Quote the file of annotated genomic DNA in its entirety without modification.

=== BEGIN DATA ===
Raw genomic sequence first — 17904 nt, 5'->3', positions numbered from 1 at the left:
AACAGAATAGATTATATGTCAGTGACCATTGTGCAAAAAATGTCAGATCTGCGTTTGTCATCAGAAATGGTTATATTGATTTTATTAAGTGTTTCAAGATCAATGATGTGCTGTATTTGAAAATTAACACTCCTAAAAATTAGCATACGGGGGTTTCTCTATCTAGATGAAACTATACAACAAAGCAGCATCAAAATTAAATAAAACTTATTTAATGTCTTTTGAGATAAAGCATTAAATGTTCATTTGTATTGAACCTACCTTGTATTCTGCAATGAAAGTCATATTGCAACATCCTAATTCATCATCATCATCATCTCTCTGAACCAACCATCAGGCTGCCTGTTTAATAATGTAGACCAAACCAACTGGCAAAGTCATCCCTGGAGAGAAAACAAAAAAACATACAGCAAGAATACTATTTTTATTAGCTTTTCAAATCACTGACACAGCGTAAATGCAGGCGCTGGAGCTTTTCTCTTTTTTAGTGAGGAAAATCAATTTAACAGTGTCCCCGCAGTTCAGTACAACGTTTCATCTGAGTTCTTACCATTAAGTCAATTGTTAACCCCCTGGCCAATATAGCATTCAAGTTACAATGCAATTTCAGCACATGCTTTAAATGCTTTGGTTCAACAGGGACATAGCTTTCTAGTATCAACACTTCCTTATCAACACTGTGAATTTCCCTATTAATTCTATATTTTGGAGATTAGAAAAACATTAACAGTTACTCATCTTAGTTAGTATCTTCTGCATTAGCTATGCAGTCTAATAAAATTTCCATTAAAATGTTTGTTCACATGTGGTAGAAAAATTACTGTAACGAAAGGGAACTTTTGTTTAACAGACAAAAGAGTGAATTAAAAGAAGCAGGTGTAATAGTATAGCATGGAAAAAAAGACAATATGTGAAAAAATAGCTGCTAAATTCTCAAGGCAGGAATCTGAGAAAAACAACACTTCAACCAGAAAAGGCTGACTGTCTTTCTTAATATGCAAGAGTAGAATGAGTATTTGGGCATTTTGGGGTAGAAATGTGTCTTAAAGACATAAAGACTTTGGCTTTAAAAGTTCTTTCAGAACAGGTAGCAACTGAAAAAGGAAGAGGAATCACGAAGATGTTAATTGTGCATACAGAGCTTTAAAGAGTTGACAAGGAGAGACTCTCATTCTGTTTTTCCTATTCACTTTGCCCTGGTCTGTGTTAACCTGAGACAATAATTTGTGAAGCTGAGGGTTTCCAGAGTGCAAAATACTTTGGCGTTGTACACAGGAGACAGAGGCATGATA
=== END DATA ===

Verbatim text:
Raw genomic sequence first — 17904 nt, 5'->3', positions numbered from 1 at the left:
AACAGAATAGATTATATGTCAGTGACCATTGTGCAAAAAATGTCAGATCTGCGTTTGTCATCAGAAATGGTTATATTGATTTTATTAAGTGTTTCAAGATCAATGATGTGCTGTATTTGAAAATTAACACTCCTAAAAATTAGCATACGGGGGTTTCTCTATCTAGATGAAACTATACAACAAAGCAGCATCAAAATTAAATAAAACTTATTTAATGTCTTTTGAGATAAAGCATTAAATGTTCATTTGTATTGAACCTACCTTGTATTCTGCAATGAAAGTCATATTGCAACATCCTAATTCATCATCATCATCATCTCTCTGAACCAACCATCAGGCTGCCTGTTTAATAATGTAGACCAAACCAACTGGCAAAGTCATCCCTGGAGAGAAAACAAAAAAACATACAGCAAGAATACTATTTTTATTAGCTTTTCAAATCACTGACACAGCGTAAATGCAGGCGCTGGAGCTTTTCTCTTTTTTAGTGAGGAAAATCAATTTAACAGTGTCCCCGCAGTTCAGTACAACGTTTCATCTGAGTTCTTACCATTAAGTCAATTGTTAACCCCCTGGCCAATATAGCATTCAAGTTACAATGCAATTTCAGCACATGCTTTAAATGCTTTGGTTCAACAGGGACATAGCTTTCTAGTATCAACACTTCCTTATCAACACTGTGAATTTCCCTATTAATTCTATATTTTGGAGATTAGAAAAACATTAACAGTTACTCATCTTAGTTAGTATCTTCTGCATTAGCTATGCAGTCTAATAAAATTTCCATTAAAATGTTTGTTCACATGTGGTAGAAAAATTACTGTAACGAAAGGGAACTTTTGTTTAACAGACAAAAGAGTGAATTAAAAGAAGCAGGTGTAATAGTATAGCATGGAAAAAAAGACAATATGTGAAAAAATAGCTGCTAAATTCTCAAGGCAGGAATCTGAGAAAAACAACACTTCAACCAGAAAAGGCTGACTGTCTTTCTTAATATGCAAGAGTAGAATGAGTATTTGGGCATTTTGGGGTAGAAATGTGTCTTAAAGACATAAAGACTTTGGCTTTAAAAGTTCTTTCAGAACAGGTAGCAACTGAAAAAGGAAGAGGAATCACGAAGATGTTAATTGTGCATACAGAGCTTTAAAGAGTTGACAAGGAGAGACTCTCATTCTGTTTTTCCTATTCACTTTGCCCTGGTCTGTGTTAACCTGAGACAATAATTTGTGAAGCTGAGGGTTTCCAGAGTGCAAAATACTTTGGCGTTGTACACAGGAGACAGAGGCATGATA